"Hide the decline" was on the email. It was not "invented" by skeptics.
Both of the interpretations you gave were invented, and you put scare quotes around the wrong word; they belong around "skeptics".  The "skeptics" are not monolithic, but the vast majority of them move the goalposts every time their criteria for convincing data are satisfied.  That's the definition of denialist.
As for "going after the emails and not the data", we don't know who pulled the information (which had been requested several times in FOIA requests), so we don't know what they were able to reach.
All the better reason to find those people.  Of course, finding them means they'll be prosecuted....
I doubt that you are a hard science engineer.
You have doubts about a lot of things that are irrefutably true.  My degree-related coursework included quantum mechanics, thermodynamics and calculus of complex variables.  I can talk shop with people in all kinds of different disciplines, because my work requires that I deal with their stuff on the edges of mine and understand what's going on in it.  I've been paid for everything from liquid-vapor equilibria to counting gear teeth on an engineering drawing.  My skill in BS detection comes from 30 years of dealing with dishonest people of all stripes, from creationists to UFO believers to chemtrails enthusiasts to 9/11 "troofers".  You throw BS at me, you get counterattacked with facts; that's how it works.

Who the fuck are YOU?

Engineer-Poet said at July 7, 2012 10:59 PM:

Quoth Budahmon:

you definitely have problems with reading comprehension
You have a problem with specificity; if you make vague references, it's your fault if you're taken the wrong way.
You make a statement with reference to Uranium..."You can't beat free". My response to that statement is that it "is quite a reach and deserves no other comment".
My response to that is that there is roughly 700,000 TONS of depleted UF6 in the US inventory from enrichment activity from the Manhattan project through very recent history, and that stuff IS free.  It's actually cheaper than free, because it costs money to store it.  Taking it off the government's hands, say by converting it to metallic U to go into the breeding blanket of an IFR or S-PRISM, would save money.  This stuff is stored in 18-ton containers.  At roughly 1 ton U per GW-yr of generation, a 300 MWe plant would use about 1.4 container's worth over a 60-year lifespan.  If you went the IFR route, you'd reduce this material and load it at the reactor as part of the pre-start procedure; no fuel or products would enter or leave until it was time to decommission it.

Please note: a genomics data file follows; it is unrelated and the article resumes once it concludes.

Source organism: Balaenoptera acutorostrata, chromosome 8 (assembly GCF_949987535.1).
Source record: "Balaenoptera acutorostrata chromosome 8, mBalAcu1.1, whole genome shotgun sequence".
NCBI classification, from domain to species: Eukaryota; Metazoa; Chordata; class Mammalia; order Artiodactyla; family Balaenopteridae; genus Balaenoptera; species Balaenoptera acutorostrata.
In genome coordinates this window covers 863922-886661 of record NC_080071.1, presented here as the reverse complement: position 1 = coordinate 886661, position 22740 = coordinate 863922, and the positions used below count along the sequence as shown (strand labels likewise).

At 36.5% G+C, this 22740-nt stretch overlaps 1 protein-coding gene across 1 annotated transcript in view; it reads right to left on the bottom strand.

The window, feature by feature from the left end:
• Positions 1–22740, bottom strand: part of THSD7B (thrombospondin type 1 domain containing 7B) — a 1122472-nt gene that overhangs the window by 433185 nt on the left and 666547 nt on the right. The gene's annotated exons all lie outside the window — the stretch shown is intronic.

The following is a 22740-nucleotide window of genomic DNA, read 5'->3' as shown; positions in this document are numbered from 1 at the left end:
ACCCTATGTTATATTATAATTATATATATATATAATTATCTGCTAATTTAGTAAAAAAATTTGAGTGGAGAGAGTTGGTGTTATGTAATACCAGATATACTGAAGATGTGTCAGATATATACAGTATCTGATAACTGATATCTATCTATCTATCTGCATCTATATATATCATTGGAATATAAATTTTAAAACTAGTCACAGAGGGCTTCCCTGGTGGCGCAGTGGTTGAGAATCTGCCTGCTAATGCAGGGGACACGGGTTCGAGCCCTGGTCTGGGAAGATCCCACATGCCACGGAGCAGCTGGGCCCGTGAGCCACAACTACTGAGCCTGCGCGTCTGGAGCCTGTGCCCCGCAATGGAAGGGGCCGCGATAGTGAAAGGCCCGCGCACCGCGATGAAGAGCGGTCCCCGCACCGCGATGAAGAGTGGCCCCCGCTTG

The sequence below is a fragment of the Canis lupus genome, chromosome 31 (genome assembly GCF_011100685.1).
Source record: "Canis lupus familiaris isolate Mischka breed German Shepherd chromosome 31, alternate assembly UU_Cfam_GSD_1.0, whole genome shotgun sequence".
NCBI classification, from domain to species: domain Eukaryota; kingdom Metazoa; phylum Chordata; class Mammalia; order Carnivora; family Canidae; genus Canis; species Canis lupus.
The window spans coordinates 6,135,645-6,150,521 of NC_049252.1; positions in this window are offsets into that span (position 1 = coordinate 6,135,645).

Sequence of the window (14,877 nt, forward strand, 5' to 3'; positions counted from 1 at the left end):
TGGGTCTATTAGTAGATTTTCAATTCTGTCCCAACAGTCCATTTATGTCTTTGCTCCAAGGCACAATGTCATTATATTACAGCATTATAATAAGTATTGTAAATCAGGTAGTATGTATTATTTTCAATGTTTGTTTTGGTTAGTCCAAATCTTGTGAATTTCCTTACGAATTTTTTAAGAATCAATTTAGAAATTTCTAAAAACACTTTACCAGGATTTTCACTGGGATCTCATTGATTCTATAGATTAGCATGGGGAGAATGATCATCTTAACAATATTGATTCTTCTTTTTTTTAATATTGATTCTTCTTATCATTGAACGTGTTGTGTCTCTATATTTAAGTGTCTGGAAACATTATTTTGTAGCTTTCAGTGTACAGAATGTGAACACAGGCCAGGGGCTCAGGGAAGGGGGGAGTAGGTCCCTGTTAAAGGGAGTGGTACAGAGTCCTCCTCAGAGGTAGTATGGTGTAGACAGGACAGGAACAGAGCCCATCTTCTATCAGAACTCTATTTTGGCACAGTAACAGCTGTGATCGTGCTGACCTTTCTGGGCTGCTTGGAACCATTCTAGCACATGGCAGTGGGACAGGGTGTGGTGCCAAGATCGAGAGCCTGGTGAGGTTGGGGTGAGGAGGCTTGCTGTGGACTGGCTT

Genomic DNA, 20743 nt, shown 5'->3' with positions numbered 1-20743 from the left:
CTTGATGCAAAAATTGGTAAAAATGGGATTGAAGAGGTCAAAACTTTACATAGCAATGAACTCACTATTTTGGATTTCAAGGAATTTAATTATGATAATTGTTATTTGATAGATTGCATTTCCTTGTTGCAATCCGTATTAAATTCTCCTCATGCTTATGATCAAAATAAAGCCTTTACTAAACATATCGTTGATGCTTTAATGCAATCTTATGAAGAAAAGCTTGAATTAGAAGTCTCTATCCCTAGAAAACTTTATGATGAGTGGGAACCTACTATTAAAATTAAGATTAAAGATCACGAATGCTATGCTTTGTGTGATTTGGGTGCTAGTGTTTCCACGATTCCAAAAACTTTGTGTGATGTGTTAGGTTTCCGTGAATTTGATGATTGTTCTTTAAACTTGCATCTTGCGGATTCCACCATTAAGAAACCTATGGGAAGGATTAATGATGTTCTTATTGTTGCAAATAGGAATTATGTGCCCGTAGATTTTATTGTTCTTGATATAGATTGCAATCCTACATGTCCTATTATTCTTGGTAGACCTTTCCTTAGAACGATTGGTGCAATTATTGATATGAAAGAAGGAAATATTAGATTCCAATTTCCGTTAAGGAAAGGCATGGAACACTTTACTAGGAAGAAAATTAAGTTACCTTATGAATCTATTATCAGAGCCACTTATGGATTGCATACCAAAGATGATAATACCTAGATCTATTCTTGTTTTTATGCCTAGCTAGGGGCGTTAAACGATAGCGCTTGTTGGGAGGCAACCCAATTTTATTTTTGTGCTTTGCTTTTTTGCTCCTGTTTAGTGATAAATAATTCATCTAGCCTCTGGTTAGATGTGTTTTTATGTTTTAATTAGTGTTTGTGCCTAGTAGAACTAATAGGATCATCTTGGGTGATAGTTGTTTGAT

I don't think you can handle the math.
I note that you don't even attempt any.  I think you're avoiding math because you can't do it, or because you're afraid of being humiliated in front of a sophisticated audience.  This stuff isn't multivariate calculus or even linear algebra, so bring it on.
Let's just look at a few small facts. The cost of a nuclear power plant....The insurance borne on the backs of the consumer for that power plant...The cost of fuel rods...the cost of storing spent fuel rods...The transportation of those spent fuel rods...The insurance cost of those spent fuel rods...The cost for building facilities for those spent fuel rods...The cost of forcing people via taxation to build the infrastructure. We could keep going here
Before you've provided a single number?  Handwaving is not an argument.  What you implied is that you had the quantitative, definitive argument to settle the question.  You welshed on that one.
What's really funny is that the only way you can transport this material is with Gas-Diesel.